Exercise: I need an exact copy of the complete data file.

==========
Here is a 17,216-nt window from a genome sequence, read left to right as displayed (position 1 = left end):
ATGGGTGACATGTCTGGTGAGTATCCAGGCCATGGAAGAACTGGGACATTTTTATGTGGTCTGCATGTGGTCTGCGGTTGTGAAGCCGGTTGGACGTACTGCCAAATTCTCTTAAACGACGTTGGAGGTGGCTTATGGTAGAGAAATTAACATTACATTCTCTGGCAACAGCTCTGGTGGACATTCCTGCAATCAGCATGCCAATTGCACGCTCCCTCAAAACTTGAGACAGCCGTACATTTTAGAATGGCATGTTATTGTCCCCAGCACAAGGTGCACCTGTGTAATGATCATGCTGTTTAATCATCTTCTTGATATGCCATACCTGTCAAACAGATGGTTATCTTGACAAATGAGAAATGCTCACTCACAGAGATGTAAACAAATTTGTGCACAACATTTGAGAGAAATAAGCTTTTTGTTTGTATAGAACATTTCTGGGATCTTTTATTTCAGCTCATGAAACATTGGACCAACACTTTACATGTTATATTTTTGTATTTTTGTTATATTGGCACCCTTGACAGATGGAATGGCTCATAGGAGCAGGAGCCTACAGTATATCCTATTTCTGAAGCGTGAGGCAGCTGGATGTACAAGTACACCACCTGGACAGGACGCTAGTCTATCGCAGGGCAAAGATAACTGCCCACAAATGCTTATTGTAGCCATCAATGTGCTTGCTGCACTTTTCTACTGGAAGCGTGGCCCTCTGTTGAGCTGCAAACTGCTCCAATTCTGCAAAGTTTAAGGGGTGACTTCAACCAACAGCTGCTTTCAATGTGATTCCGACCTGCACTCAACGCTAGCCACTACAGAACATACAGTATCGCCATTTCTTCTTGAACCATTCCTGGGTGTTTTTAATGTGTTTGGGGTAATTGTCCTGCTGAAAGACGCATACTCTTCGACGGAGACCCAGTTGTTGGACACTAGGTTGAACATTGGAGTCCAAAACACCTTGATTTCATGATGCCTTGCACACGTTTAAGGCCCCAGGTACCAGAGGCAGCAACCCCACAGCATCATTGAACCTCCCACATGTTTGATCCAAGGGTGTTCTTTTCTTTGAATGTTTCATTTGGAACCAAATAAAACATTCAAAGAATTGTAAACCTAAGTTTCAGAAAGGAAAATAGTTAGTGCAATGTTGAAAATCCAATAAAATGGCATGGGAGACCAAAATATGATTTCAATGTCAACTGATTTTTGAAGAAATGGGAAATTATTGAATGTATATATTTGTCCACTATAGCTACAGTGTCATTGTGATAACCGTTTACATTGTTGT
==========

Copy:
Here is a 17,216-nt window from a genome sequence, read left to right as displayed (position 1 = left end):
ATGGGTGACATGTCTGGTGAGTATCCAGGCCATGGAAGAACTGGGACATTTTTATGTGGTCTGCATGTGGTCTGCGGTTGTGAAGCCGGTTGGACGTACTGCCAAATTCTCTTAAACGACGTTGGAGGTGGCTTATGGTAGAGAAATTAACATTACATTCTCTGGCAACAGCTCTGGTGGACATTCCTGCAATCAGCATGCCAATTGCACGCTCCCTCAAAACTTGAGACAGCCGTACATTTTAGAATGGCATGTTATTGTCCCCAGCACAAGGTGCACCTGTGTAATGATCATGCTGTTTAATCATCTTCTTGATATGCCATACCTGTCAAACAGATGGTTATCTTGACAAATGAGAAATGCTCACTCACAGAGATGTAAACAAATTTGTGCACAACATTTGAGAGAAATAAGCTTTTTGTTTGTATAGAACATTTCTGGGATCTTTTATTTCAGCTCATGAAACATTGGACCAACACTTTACATGTTATATTTTTGTATTTTTGTTATATTGGCACCCTTGACAGATGGAATGGCTCATAGGAGCAGGAGCCTACAGTATATCCTATTTCTGAAGCGTGAGGCAGCTGGATGTACAAGTACACCACCTGGACAGGACGCTAGTCTATCGCAGGGCAAAGATAACTGCCCACAAATGCTTATTGTAGCCATCAATGTGCTTGCTGCACTTTTCTACTGGAAGCGTGGCCCTCTGTTGAGCTGCAAACTGCTCCAATTCTGCAAAGTTTAAGGGGTGACTTCAACCAACAGCTGCTTTCAATGTGATTCCGACCTGCACTCAACGCTAGCCACTACAGAACATACAGTATCGCCATTTCTTCTTGAACCATTCCTGGGTGTTTTTAATGTGTTTGGGGTAATTGTCCTGCTGAAAGACGCATACTCTTCGACGGAGACCCAGTTGTTGGACACTAGGTTGAACATTGGAGTCCAAAACACCTTGATTTCATGATGCCTTGCACACGTTTAAGGCCCCAGGTACCAGAGGCAGCAACCCCACAGCATCATTGAACCTCCCACATGTTTGATCCAAGGGTGTTCTTTTCTTTGAATGTTTCATTTGGAACCAAATAAAACATTCAAAGAATTGTAAACCTAAGTTTCAGAAAGGAAAATAGTTAGTGCAATGTTGAAAATCCAATAAAATGGCATGGGAGACCAAAATATGATTTCAATGTCAACTGATTTTTGAAGAAATGGGAAATTATTGAATGTATATATTTGTCCACTATAGCTACAGTGTCATTGTGATAACCGTTTACATTGTTGT